Zeresenay Berhane Mehari • Director of Sweetness in the Belly
“My siblings and I had to think about this challenge of what home means and what a community means”
by Kaleem Aftab
- Cineuropa spoke to Zeresenay Berhane Mehari about various aspects of Sweetness in the Belly, his adaptation of the Camilla Gibb book
Zeresenay Berhane Mehari is an Ethiopian-born filmmaker, whose first feature, Difret, about forced marriages, won audience awards at Sundance and Berlin. His sophomore film, Sweetness in the Belly [+see also:
interview: Zeresenay Berhane Mehari
film profile], screened in the Discovery section of the Toronto Film Festival, is an adaptation of Camilla Gibb’s book of the same name, about a young British girl abandoned in Morocco as a child, who moved to Ethiopia in the 1970s. Ejected from the country, she seeks refuge in Britain, where she helps Ethiopians unite with their families.
Cineuropa: When did you first hear about the book?
Zeresenay Berhane Mehari: I actually heard about the script first. I was at the Berlin Film Festival with Difret and was doing press for that movie. A producer approached me, who had just seen Difret, and said, “I have this amazing script for you to read.” I started reading the screenplay between press interviews. It was amazing. It captured whatever I felt as an Ethiopian immigrant in America.
The book and the film take place in the immigrant community in Britain; are the experiences depicted in the film universal?
It was really, really close to home. I’m one of seven kids. Six out of the seven children migrated to different parts of the world. I was in America by myself, my brother and my sister were in Holland, and another brother was in Sweden. So we were trying to make whatever we could of ourselves in a place that was foreign to us. We all had to think about this challenge of what home means and what a community means, as well as how to build a community. That was at the centre of it for me.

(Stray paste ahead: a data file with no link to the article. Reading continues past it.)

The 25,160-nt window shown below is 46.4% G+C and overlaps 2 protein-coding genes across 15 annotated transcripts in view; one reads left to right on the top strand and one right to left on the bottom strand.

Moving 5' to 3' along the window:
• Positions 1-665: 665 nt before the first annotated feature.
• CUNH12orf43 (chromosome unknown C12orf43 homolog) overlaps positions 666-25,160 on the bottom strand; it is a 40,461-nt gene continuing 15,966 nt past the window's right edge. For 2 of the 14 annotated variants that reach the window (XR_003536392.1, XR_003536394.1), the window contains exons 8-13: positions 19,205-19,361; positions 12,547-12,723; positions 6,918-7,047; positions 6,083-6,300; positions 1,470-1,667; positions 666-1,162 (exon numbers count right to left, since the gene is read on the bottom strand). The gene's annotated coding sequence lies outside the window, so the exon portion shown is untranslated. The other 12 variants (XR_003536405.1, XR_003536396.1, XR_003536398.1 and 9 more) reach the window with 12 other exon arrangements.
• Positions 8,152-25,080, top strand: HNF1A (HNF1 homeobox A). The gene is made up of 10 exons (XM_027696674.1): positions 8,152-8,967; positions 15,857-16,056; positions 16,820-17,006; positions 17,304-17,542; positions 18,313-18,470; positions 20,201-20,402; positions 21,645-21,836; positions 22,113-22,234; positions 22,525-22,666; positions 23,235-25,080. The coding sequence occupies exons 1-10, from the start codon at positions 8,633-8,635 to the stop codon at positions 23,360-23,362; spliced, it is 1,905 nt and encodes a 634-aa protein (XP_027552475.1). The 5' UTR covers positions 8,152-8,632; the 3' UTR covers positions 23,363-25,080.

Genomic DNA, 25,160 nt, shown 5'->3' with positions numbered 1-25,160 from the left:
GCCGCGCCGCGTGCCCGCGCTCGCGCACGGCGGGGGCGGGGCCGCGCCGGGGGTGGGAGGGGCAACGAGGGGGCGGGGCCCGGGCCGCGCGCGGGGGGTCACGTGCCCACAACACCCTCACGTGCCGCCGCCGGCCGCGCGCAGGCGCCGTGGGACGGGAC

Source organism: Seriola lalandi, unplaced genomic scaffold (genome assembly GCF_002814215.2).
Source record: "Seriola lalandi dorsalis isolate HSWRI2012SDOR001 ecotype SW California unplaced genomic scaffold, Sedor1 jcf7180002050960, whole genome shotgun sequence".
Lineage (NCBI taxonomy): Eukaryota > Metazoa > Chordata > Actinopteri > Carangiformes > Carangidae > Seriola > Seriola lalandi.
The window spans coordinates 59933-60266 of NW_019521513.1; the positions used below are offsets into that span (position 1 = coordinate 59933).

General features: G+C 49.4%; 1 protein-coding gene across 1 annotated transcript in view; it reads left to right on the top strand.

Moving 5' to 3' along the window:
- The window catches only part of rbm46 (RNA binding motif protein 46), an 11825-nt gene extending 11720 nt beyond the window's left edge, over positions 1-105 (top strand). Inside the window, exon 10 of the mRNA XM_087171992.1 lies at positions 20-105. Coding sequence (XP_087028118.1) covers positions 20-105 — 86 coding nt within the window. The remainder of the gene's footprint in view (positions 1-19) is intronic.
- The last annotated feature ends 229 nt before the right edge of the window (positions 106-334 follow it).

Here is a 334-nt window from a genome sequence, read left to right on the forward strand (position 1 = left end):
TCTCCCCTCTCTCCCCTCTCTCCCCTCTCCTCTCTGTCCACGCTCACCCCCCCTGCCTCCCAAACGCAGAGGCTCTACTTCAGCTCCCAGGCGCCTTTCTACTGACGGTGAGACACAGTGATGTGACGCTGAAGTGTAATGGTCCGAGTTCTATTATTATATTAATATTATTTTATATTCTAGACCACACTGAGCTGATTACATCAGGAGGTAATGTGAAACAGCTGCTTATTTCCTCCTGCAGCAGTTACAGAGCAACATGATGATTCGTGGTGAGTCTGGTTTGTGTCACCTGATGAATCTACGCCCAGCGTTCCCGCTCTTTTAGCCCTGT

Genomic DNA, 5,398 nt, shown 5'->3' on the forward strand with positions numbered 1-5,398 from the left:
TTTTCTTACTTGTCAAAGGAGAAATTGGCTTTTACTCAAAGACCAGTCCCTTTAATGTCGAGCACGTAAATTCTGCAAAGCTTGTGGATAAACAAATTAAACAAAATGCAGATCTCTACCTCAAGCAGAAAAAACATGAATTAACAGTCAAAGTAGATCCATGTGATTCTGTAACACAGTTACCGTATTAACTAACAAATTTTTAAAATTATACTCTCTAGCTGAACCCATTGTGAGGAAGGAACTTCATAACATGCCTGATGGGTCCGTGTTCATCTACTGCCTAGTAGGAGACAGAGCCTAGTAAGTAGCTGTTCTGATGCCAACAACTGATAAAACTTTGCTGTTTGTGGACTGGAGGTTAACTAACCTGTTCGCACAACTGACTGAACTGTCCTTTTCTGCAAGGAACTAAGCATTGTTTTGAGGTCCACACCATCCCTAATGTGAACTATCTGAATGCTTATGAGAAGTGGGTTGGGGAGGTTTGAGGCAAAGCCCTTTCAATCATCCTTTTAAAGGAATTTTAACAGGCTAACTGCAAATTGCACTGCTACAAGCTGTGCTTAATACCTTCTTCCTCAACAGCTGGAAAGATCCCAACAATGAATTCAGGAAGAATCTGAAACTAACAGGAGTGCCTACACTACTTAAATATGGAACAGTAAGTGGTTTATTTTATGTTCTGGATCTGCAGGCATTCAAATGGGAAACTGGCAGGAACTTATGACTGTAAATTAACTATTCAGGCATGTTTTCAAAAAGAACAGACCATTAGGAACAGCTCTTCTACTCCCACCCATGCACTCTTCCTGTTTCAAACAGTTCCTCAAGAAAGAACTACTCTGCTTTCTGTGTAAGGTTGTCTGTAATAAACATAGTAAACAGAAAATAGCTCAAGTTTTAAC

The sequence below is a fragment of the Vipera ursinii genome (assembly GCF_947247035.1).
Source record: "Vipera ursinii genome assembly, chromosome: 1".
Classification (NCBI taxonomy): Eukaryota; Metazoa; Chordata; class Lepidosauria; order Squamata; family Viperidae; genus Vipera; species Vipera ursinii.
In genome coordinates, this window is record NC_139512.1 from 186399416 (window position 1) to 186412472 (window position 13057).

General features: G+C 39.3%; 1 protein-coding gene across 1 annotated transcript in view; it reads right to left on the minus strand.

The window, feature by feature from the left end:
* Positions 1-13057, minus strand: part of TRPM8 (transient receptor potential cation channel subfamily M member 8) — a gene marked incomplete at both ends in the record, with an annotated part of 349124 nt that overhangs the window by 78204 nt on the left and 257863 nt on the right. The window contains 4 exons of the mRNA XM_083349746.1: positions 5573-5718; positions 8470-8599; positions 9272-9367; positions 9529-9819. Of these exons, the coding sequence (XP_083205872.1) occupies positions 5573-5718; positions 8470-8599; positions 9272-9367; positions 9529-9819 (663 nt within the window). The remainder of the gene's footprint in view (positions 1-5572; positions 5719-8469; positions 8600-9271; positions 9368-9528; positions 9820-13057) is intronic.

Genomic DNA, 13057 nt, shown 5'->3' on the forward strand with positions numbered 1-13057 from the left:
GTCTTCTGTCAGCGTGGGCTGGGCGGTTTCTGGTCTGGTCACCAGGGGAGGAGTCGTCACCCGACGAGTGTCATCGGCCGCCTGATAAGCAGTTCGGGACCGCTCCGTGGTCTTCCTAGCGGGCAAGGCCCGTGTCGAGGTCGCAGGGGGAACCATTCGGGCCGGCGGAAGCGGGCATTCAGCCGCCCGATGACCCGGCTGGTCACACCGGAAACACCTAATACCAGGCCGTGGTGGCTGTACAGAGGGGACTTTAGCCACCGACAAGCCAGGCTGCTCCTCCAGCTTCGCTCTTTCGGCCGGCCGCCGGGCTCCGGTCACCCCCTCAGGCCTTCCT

Sweetness in the Belly goes into fascinating detail about the fall of Haile Selassie in 1974 and the subsequent military dictatorship. Was that also an attraction?
Number one, the fact that it was an Ethiopian story, that Ethiopia was at the centre of it, and I’m an Ethiopian director allowed to make stories about Ethiopia, about our history and our culture, was very important. Secondly, this is the story of my aunts and uncles; my family was torn apart during that time. I was born two years after the revolution but grew up in that military dictatorship. It was not something you could escape. Then it was the characters, the portrayal of Muslim Ethiopians and Christian Ethiopians living together. We take it for granted because I think we have one of the best communities in the world in that sense: the Muslim and the Christian communities live together and intermarry.
Before the film premiered at the Toronto Film Festival, it was accused of whitewashing because Dakota Fanning was wrongly perceived to be playing a white Ethiopian. What was your view of the furore?
It’s unfortunate that people thought about it that way. That doesn’t mean that those things don’t happen; it happens left, right and centre. It happened recently with regard to an Ethiopian story made by Israeli filmmakers, but this is not that. This is a book about a young British girl who grew up in Morocco, then came to Ethiopia and became a displaced person in England. We didn’t use a white person to tell an African story. She is part of this story, she came to Ethiopia, and we followed the book. She is not a vehicle; she didn’t assume or take on someone else’s story.
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